Polenta Fries

You might or might not remember that Albany John and I went to Boston for our honeymoon. (Unless you’re a huge dork, you probably shouldn’t remember the minutia of some face-less internet whozawhatsy. )
One of the lasting memories for me was of the truffled polenta logs at the Savant Project.

Now that I’ve got a deep fryer, it was time to try this one out again. And I bought truffle oil from The Epicurean, so I could make them… TRUFFLED POLENTA LOGS! Woo Hoo!

I made microwave hard polenta, and when it was finished, I stirred in some truffle oil, salt and pepper and put it in a buttered metal tin to cool off. BTW – this truffle oil tastes really good. I know there’s stuff out there that says truffle oil type things can be imitation, etc, but the label doesn’t mention any ‘natural flavorings’. I hope it’s the real stuff, since it’s so freaking good – better than the other imitation ones I’ve gotten with ‘flavorings’ as an ingredient. And it comes in a handy spray bottle (and actually sprays! omg! no clogs!) so I can add just a wee bit of truffle flavor to everything. (It is good with popcorn, too)

Ok, so we’ve patiently waited for the brick o’polenta to cool off, and thank goodness, it finally has. So hack it up into log shapes. I spread my polenta out in one layer (about an inch to an inch and a half thick), so all I would have to do was slice it a few times.

And then the polenta goes for a hot oil ride at 350F. 375 F was just a bit too hot and made everything crunchy, inside and out. 325F and 350 F produced brown outsides with creamy insides.

And TA DA! Here are those beautiful logs. Just a hint of truffle flavor. Next time I’ll up it more. I think I only used around a teaspoon or two for about 3-4 cups of polenta. It was enough so you’d go “Hmm, what is this… is it? OH IT’S TRUFFLE!” but also enough that you could miss it. Albany John isn’t a truffle fan and likes them sans truffle oil, but thought these were ok. Still, after a good number of them, he was dunking them in ketchup. And by ‘a good number’ I mean, like 6.

These polenta logs are fairly dense, and I think they’d also be a great party food. They stayed crisp for quite a long time, and were even good cold. (Does the crunchy-creamy texture ever taste bad?)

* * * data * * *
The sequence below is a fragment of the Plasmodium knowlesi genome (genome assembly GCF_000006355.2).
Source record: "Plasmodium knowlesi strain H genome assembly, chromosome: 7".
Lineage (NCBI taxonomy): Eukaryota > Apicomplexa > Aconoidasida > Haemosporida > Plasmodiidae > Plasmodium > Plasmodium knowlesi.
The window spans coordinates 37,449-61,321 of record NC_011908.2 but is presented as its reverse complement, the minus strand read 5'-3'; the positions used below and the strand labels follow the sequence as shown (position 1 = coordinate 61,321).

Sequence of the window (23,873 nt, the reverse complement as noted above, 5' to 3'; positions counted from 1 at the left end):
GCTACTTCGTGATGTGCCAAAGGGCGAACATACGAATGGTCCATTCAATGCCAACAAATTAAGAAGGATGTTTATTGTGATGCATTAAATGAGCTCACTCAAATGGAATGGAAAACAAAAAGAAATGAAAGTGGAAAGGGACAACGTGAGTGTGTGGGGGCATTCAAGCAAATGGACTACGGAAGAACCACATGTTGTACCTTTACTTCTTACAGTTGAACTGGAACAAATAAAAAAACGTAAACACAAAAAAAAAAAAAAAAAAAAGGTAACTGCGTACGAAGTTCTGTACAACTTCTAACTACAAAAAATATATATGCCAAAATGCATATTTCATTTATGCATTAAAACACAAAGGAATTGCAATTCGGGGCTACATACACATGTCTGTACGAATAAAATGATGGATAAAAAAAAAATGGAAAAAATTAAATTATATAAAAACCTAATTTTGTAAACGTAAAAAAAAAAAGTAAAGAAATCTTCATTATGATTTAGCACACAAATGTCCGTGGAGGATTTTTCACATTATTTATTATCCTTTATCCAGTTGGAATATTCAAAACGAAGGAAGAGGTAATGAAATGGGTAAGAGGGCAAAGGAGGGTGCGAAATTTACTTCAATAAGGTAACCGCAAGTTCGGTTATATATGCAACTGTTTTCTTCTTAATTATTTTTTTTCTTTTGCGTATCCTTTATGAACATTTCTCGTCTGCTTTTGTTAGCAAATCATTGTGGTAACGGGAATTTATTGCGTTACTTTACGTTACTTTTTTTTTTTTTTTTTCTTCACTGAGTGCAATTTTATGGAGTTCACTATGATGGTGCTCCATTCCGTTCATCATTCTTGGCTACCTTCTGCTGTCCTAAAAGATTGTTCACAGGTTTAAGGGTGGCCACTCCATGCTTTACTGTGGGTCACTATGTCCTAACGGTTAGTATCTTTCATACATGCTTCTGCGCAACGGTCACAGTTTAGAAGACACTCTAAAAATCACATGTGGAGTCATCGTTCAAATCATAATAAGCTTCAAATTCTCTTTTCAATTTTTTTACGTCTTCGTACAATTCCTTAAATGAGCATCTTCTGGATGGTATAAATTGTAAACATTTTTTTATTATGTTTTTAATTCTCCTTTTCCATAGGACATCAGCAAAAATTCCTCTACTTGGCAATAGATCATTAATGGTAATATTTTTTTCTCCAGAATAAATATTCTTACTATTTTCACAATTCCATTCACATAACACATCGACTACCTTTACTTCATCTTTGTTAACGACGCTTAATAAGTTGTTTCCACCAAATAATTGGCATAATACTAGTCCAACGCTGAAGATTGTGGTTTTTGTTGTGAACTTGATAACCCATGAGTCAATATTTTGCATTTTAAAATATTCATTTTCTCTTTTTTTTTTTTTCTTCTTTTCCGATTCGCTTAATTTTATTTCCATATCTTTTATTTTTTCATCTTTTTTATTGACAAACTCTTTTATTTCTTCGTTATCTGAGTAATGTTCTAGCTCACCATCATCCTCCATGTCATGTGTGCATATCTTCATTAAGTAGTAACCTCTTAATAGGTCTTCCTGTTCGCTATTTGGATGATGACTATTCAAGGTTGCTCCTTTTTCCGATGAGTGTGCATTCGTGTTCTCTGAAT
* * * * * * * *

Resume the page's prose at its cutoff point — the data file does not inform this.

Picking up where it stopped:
1. I rememeber you went to Boston for yr honeymoon. but then again i’m a big dork : )

  2. ellie said:

    I remember you went to Boston. I also remember your wedding. I also remember polenta and wine and a big snow storm!

  3. Grace said:

    when it comes down to it, i may not even rememeber where i go for my honeymoon. i only remember important things, like where to get awesome food dishes like these polenta fries. 🙂

  4. Glenna said:

    Jane, you’re killin’ me today. You’re really motivating me to cook yummy things, which is good because I haven’t been motivated much lately. LOVE polenta in any form. We grew up calling it cornmeal mush and mom would fry it similarly to this and we’d dip it in ramekins of maple syrup for breakfast. Sigh. Good food. Good times.

  5. YAY for all the POLENTA love!Ellie – I would believe you remember more of other things than the wedding 😉Glenna – the maple syrup sounds like the next level to take these fries to!

  6. Mr. Dave said:

    I always tell my cats that if they misbehave I will send them off to Perigord to sniff for truffles under the watchful eye of some ornery Frenchman. I think they suspect that only pigs and dogs can sniff truffles so they don’t get too worried.

  7. joy said:

    These truffle fries sound fantastic. Do you have any favorite sauce ideas? I would love to know what you have tried. I see all kinds of dipping sauces on the internet! Gorgonzola, aioli's, garlic sauces…. Please visit our site as well, Twicebakedtwins.com and come and blog with us!!

    Judy & Joy

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